Get to know the Seafood Champions of 2018
Thai labor reformer Patima Tungpuchayakal wins 2018 SeaWeb Seafood Champion Award for advocacy.
By Aaron Orlowski
The workers were from Thailand, Myanmar, Cambodia, and Laos, trapped far from home in Indonesian waters. Some had been drugged and forced to work on the fishing vessels, while many others were sold there.
They ended up as modern day slaves, suffering, at times, debilitating injuries, losing hands or eyesight. Lacking formal employment documents – boat owners often confiscated passports and other papers – they couldn’t escape, and they were often paid little to nothing for their labor. Some hadn’t been home in decades.
Their plight spurred Patima Tungpuchayakal, cofounder of the Labour Rights Promotion Network (LPN) in Thailand, to lead a series of rescues between 2014 and 2016, repatriating nearly 3,000 fishermen trapped on islands in Indonesian waters to their home countries.
This month, Tungpuchayakal was chosen as the 2018 SeaWeb Seafood Champion for advocacy.
Today, Tungpuchayakal continues to assist, rescue and rehabilitate trapped and enslaved workers. She also brings attention to the issue by working with media outlets and meeting with government officials. A few months ago, former fishermen with LPN described their experiences to Thailand’s prime minister.
The attention on her work is “so valuable,” Tungpuchayakal told SeafoodSource.
“I did not expect to become so well-known,” she said. “I just want to assist people and really hope that the situation would be better … I would like civil society to know and be more aware about the issue and help solve the problem.”
In 2004, Tungpuchayakal launched the Labour Rights Promotion Network in Thailand with her husband Sompong Srakaew, a well-known Thai labor rights advocate. LPN first started working on conditions in the Thai seafood industry in 2006, when 66 fishermen – some seriously ill and needing treatment – asked the group for assistance. Of the 66 fishermen, 39 died on the way home from Indonesian waters.
The calls for help grew. Between 2006 and 2014, LPN received 128 complaints about fishermen leaving from Thailand to work in Indonesian waters. A fact-finding trip to a series of Indonesian islands in 2014 led to the rescue of the 3,000 fishermen over the course of seven trips, with LPN coordinating with government officials in multiple countries, the United Nations and local and international NGOs.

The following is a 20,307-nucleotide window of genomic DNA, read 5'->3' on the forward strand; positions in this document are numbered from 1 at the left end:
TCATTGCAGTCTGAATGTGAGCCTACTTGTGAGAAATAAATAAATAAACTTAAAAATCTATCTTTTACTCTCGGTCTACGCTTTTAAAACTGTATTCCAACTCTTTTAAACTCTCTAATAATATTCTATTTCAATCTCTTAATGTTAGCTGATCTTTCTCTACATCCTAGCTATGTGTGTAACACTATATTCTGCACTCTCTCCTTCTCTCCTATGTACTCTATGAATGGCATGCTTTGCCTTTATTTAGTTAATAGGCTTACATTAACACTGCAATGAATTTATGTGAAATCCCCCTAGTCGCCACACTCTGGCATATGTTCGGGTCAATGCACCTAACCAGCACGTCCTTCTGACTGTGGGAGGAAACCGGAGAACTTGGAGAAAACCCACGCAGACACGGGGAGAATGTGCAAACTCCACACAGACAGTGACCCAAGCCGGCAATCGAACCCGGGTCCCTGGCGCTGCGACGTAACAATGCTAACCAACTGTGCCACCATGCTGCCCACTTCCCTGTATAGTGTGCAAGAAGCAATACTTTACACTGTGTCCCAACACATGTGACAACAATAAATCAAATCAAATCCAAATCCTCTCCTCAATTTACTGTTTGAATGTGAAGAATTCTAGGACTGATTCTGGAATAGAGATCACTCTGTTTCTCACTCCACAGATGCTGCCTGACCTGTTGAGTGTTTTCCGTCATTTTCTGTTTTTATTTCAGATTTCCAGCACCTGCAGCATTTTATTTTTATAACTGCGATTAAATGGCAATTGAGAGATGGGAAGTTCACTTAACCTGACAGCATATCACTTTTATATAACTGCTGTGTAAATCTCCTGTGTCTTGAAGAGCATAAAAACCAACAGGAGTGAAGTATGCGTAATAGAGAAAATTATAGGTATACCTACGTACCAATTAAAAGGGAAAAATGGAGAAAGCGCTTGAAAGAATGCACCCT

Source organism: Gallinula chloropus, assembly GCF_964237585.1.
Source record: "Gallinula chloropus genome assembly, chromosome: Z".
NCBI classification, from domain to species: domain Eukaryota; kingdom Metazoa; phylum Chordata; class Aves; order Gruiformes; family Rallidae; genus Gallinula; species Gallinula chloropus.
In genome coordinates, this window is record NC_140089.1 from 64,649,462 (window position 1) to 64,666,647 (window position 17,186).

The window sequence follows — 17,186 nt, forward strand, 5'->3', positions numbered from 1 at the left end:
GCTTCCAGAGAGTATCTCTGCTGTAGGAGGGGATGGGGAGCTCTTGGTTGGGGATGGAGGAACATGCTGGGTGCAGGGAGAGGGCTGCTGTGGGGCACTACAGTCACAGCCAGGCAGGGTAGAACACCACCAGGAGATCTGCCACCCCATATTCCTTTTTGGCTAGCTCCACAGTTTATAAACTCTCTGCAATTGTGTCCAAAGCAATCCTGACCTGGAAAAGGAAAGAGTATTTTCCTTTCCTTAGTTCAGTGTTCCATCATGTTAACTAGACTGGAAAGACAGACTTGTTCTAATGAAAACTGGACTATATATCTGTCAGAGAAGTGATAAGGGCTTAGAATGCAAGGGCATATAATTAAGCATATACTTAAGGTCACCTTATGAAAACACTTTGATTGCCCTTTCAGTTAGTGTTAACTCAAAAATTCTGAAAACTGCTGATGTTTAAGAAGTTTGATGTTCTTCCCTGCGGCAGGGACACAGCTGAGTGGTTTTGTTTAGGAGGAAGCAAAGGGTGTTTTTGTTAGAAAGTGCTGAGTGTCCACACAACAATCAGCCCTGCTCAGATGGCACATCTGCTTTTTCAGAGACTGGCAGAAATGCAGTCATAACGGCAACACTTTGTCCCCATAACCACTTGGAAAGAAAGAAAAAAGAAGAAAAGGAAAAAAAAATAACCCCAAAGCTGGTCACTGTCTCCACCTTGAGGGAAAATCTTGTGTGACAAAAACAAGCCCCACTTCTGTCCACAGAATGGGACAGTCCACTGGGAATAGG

“Nobody had the mandate or the funding or the political status to even take a look,” Katrina Nakamura, who has known Tungpuchayakal since 2013 and is the founder of the consultancy Sustainability Incubator, told SeafoodSource. “Patima took them all the way home with her two hands. She took people back to their villages and their families on her own.”
LPN provides assistance to returnees post-rescue, including legal aid, wage compensation, and psychical and psychological treatment. The organization continues to receive pleas from families to assist relatives still trapped, and is planning to assist more fishermen.
The Thai government has implemented various measures to prevent exploitation of migrant workers, Tungpuchayakal said.
Employment contracts must now be written in two languages, one of which the employee understands. Employees must be allowed to keep their contracts with them, and standard contracts must stipulate that employers pay workers monthly wages via bank transfer. Migrant workers must be allowed to switch employers, and children under the age of 18 are not allowed to work in dangerous industries such as the fishing and seafood processing.
Seafood buyers and consumers can also drive change, Tungpuchayakal said.
“Consumers also play a vital role in order to put pressure on products. They are more aware of traceability and transparency. They do not want to buy a product from slavery or child labor,” Tungpuchayakal said.